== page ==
” just handing money to everybody in the country is a more effective and equal way of acheiving its aims.”

    This certainly seems likea better idea to me. It’s strange that it isn’t even seriously discussed.

  7. Joe Keller May 29, 2013 at 7:00 pm #

    As far as QE is concerned, it is the best choice we have on the table. The cure for higher prices isn’t higher prices. While QE is deleverages toxic assets on banks books, it will hurt those on a fixed income as well as those who save. With that said, I believe we are seeing real economic growth in the economy albeit the looming uncertainty.

  8. Kos May 29, 2013 at 9:48 pm #

    Absolutely awesome. Loved this and trickle down economics was just about as accurate as “limited oil supply”. A farce and just another method for wealth redistribution. If you’d ever consider doing a guest post, we’d love to have you @ http://stockbuz.net

  9. Chris Cook May 29, 2013 at 10:07 pm #

    I’m surprised you’re adamant there have been no QE induced bubbles.

    My take is that a legion of ‘muppets’ – passive investors aiming to avoid loss rather than make a speculative transaction profit – were mis-sold market risk by investment banks marketing ETFs, ETPs, structured products etc using the ‘inflation hedging’ marketing meme.

    We saw correlated bubbles across gold, energy stocks and commodities where every twitch in the $ yield curve saw corresponding twitches in the forward price curves of these thoroughly financialised markets.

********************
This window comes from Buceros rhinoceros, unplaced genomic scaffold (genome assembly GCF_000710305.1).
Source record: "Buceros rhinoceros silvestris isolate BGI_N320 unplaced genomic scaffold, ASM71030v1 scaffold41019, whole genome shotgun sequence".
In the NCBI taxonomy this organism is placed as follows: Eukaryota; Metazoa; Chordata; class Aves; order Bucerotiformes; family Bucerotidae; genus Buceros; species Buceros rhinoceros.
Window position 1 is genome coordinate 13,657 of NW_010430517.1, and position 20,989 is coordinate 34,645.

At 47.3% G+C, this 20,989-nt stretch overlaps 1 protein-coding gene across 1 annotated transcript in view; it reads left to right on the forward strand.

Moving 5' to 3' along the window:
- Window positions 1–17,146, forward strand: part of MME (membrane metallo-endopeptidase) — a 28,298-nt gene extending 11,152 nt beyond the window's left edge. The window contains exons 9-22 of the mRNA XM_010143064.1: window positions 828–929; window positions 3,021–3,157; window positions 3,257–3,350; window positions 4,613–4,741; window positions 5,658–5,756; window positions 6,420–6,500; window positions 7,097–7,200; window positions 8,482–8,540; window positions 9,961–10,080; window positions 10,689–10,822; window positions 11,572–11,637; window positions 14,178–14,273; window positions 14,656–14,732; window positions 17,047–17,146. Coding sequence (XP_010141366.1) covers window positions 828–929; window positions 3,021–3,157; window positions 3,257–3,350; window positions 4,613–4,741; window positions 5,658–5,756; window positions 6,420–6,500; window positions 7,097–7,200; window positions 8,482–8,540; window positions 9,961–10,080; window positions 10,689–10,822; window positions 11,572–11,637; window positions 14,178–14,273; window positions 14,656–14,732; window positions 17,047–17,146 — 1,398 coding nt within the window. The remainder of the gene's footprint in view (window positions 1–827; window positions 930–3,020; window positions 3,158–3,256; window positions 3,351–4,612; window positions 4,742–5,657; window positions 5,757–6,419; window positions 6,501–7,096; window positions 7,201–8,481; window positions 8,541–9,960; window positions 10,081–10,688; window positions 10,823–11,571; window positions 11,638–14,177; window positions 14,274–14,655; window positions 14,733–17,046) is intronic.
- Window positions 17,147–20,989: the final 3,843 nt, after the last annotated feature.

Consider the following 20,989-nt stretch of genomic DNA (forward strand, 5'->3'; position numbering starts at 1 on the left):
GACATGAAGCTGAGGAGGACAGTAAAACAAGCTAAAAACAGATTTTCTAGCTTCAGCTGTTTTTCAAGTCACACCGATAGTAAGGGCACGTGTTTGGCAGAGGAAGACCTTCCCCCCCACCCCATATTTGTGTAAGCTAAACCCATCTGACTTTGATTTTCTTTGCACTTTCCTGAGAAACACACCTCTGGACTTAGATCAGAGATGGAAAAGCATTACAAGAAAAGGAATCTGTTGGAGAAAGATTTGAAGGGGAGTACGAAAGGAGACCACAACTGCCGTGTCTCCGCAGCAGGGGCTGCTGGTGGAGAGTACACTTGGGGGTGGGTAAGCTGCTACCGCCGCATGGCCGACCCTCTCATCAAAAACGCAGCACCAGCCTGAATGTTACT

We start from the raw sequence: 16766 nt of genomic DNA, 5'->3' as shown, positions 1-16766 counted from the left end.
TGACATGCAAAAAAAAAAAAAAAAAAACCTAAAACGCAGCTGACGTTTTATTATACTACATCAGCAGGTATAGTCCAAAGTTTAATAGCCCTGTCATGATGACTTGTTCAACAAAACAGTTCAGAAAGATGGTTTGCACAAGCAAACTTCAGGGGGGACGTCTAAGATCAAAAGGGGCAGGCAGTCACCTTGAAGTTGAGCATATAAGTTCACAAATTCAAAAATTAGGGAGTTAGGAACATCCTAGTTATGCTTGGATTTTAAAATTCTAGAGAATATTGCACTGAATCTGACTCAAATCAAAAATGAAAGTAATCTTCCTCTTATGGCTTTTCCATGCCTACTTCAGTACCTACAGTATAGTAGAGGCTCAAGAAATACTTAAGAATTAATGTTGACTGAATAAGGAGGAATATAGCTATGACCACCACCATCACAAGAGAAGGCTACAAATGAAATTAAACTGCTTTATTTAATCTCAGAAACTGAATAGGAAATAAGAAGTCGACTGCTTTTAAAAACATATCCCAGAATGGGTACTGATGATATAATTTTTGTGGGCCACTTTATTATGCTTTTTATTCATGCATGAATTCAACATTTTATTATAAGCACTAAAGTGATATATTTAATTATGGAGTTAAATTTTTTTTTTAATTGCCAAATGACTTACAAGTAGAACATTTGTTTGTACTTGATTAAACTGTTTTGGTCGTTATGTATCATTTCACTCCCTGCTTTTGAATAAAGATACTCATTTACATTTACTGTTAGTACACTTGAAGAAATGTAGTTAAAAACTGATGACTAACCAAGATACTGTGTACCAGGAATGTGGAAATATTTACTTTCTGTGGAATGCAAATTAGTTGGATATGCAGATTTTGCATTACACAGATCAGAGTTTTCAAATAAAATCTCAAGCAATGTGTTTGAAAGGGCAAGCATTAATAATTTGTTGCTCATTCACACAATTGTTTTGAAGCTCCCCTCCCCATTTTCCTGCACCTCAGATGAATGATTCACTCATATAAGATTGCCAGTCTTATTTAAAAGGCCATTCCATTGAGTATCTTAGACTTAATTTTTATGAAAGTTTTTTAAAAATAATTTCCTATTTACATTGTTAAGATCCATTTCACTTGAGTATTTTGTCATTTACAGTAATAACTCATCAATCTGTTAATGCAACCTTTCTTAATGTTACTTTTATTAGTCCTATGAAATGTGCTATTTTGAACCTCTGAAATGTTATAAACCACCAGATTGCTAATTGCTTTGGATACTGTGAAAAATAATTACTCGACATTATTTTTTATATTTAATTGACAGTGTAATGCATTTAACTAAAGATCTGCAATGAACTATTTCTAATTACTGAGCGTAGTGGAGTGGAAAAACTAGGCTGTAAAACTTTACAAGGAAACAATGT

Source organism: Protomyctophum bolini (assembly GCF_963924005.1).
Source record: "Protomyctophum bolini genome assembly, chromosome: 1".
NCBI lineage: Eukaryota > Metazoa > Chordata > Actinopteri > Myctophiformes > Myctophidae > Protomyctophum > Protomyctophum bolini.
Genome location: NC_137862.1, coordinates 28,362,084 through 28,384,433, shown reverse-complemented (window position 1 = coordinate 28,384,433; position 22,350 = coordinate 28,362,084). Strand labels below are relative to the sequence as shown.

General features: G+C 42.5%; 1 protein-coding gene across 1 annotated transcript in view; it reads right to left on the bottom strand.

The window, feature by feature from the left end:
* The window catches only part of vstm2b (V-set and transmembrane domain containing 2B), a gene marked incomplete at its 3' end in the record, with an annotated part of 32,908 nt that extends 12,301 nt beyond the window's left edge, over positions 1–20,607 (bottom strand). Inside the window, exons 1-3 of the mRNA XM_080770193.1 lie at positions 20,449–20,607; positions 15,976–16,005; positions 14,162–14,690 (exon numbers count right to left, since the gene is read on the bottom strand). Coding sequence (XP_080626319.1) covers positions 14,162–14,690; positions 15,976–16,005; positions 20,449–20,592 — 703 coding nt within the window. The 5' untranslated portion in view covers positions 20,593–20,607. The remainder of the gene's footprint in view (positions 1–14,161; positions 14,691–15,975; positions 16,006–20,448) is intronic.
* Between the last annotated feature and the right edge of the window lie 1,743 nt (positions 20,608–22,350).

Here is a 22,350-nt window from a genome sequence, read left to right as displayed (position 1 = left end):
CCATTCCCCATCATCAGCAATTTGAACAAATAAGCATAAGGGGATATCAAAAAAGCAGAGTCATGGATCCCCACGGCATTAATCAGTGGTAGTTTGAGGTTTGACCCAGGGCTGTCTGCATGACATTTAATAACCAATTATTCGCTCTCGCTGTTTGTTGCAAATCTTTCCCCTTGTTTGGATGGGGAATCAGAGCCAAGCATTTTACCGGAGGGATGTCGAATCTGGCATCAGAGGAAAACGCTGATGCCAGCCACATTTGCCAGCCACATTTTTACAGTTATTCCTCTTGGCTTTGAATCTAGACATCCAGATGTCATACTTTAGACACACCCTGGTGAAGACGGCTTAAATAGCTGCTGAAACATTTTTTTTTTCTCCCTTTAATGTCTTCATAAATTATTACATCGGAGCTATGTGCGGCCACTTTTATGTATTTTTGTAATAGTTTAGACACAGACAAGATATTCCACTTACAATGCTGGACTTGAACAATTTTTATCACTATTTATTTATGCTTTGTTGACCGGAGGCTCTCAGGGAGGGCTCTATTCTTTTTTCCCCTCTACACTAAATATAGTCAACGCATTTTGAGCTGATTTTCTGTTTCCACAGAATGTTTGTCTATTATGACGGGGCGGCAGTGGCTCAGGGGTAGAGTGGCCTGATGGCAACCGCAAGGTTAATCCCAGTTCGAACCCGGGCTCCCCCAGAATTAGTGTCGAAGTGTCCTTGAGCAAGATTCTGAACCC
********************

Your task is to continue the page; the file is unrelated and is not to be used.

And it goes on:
What has now changed is that it has been belatedly recognised that when 99% of people are illiquid, insolvent or both then the purchasing power to cause inflation is simply not out there, and indeed, barking mad austerianism is making a bad situation worse. ie applying leeches to a patient bleeding internally.

    Bottom line is that the former inflation hedging money is now departing gold and other ETFs and is in search of yield – any yield.

    Buy-to-let property and mature stocks are the best place to find that.

  10. Dexter Bland May 30, 2013 at 1:18 pm #

    I suspect the end result of institutional investment in the housing market will be lower rates of home ownership, and higher rents. Another tax on ordinary consumers levied by the financial sector, leading to greater wealth inequality and lower aggregate consumption.

  11. JVM June 3, 2013 at 6:15 am #

    Isn’t the better idea NGDPLT? Or even price level targeting? I suppose you could argue that QE would be the mechanism for this, but it seems like the statement of the actual target policy would solve all the issues arising from uncertainty, etc. which are probably a pretty big deal, plus promising level targeting is equivalent to a promise not to make bubbles (you’re promising there won’t be any surprising rise or surprising fall).